Subject: Re: inetd.conf [firstname.lastname@example.org: CVS commit: basesrc]
To: NetBSD Networking Technical Discussion List <email@example.com>
From: Andrew Gillham <firstname.lastname@example.org>
Date: 06/06/2000 18:45:31
Greg A. Woods writes:
> Ah, that helps with the terminology: inetd isn't a service per se, but
> rather a service broker.
But again if there are no services offered, why run a service broker? Once
the first service is enabled, the service broker should be started.
> "valuable resources"? Not really...
264 root 2 0 104K 572K sleep 0:30 0.00% 0.00% inetd
Well, while not as valuable on my 128MB box, why run this on a 4-8MB
machine? Especially an old slow one. :-)
> "a little easier"? It's not necessarily a matter of "easy", but rather
> I think more a matter of meeting the expectations of the vast majority
> of existing BSD administrators. I've never of any kind of system using
> BSD networking that didn't always start inetd automatically fairly early
> during boot-up.
Well editing one file with a "foreign editor" (aka "six" err I mean "VI")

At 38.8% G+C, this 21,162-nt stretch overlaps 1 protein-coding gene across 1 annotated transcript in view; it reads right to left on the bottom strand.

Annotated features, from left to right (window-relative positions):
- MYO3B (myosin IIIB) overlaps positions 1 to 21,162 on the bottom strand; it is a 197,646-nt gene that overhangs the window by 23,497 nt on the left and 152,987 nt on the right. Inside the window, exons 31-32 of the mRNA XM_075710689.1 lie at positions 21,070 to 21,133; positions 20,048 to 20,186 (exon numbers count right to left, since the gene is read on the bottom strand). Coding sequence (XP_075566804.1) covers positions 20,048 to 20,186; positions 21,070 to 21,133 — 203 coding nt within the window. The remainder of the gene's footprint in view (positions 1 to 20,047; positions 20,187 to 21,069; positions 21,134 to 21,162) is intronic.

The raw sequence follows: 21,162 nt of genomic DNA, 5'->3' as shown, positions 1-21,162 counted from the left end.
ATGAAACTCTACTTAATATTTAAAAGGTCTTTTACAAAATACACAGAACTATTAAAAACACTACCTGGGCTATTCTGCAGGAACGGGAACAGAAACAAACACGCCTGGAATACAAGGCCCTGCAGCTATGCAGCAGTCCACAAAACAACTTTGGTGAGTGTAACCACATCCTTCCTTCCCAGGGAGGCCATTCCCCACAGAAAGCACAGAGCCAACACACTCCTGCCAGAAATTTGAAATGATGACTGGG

is only "a little easier" than editing two for someone of limited experience
or technical ability.
While I'm not saying to completely "dumb down" the process, I just think that
there should be an "easier" way to re-enable things.
> Though certainly it's hard enough already to explain to someone why they
> have to edit /etc/inetd.conf to enable "talk", for example, let alone
> try to tell them that they have to edit /etc/rc.conf and also start this
> "inetd" thing by hand for the first time....
# svc_enable talkd
# svc_start talkd
[to invent ficticious commands]
I am all for more security, but as someone else mentioned it needs to be
clearly documented (and IMHO easy) how someone should go about enabling
As an example, the whole ELF "-rpath" mess is going to (IMHO) bite
NetBSD/i386 on the backside with 1.5. That is just an example of the
"right way(*)" being a PITA when it isn't fully documented or executed.
(*) And if executables (such as from pkgsrc) should have the -rpath so
that ld.elf_so knows where to find the libraries, why then isn't the
base system built with -rpath? Because there is a default specified
in rtld.h for /usr/lib. Why not just put /usr/pkg/lib and /usr/X11R6/lib
as well? (otherwise should the default of /usr/lib be removed?)
Andrew Gillham | NetBSD ist Affengeil.
email@example.com | Nachts ist es kaelter
I speak for myself, not for my employer. | als draussen.